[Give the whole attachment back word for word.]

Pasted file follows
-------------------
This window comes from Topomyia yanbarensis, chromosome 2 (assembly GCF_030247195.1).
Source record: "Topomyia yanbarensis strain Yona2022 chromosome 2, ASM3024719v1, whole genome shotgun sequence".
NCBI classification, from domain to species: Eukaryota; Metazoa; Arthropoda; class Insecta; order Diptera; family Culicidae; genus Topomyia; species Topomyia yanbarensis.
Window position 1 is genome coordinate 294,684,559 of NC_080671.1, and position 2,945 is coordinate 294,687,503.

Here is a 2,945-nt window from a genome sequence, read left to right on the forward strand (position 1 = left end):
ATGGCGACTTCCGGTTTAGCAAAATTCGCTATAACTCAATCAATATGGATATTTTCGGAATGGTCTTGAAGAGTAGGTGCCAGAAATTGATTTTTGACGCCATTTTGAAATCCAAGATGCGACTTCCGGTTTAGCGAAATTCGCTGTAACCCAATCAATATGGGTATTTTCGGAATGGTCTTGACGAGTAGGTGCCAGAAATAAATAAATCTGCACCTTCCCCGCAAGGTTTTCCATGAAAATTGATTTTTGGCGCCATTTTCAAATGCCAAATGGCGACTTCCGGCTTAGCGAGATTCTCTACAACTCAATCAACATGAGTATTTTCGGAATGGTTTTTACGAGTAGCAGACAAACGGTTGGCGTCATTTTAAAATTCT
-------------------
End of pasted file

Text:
This window comes from Topomyia yanbarensis, chromosome 2 (assembly GCF_030247195.1).
Source record: "Topomyia yanbarensis strain Yona2022 chromosome 2, ASM3024719v1, whole genome shotgun sequence".
NCBI classification, from domain to species: Eukaryota; Metazoa; Arthropoda; class Insecta; order Diptera; family Culicidae; genus Topomyia; species Topomyia yanbarensis.
Window position 1 is genome coordinate 294,684,559 of NC_080671.1, and position 2,945 is coordinate 294,687,503.

Here is a 2,945-nt window from a genome sequence, read left to right on the forward strand (position 1 = left end):
ATGGCGACTTCCGGTTTAGCAAAATTCGCTATAACTCAATCAATATGGATATTTTCGGAATGGTCTTGAAGAGTAGGTGCCAGAAATTGATTTTTGACGCCATTTTGAAATCCAAGATGCGACTTCCGGTTTAGCGAAATTCGCTGTAACCCAATCAATATGGGTATTTTCGGAATGGTCTTGACGAGTAGGTGCCAGAAATAAATAAATCTGCACCTTCCCCGCAAGGTTTTCCATGAAAATTGATTTTTGGCGCCATTTTCAAATGCCAAATGGCGACTTCCGGCTTAGCGAGATTCTCTACAACTCAATCAACATGAGTATTTTCGGAATGGTTTTTACGAGTAGCAGACAAACGGTTGGCGTCATTTTAAAATTCT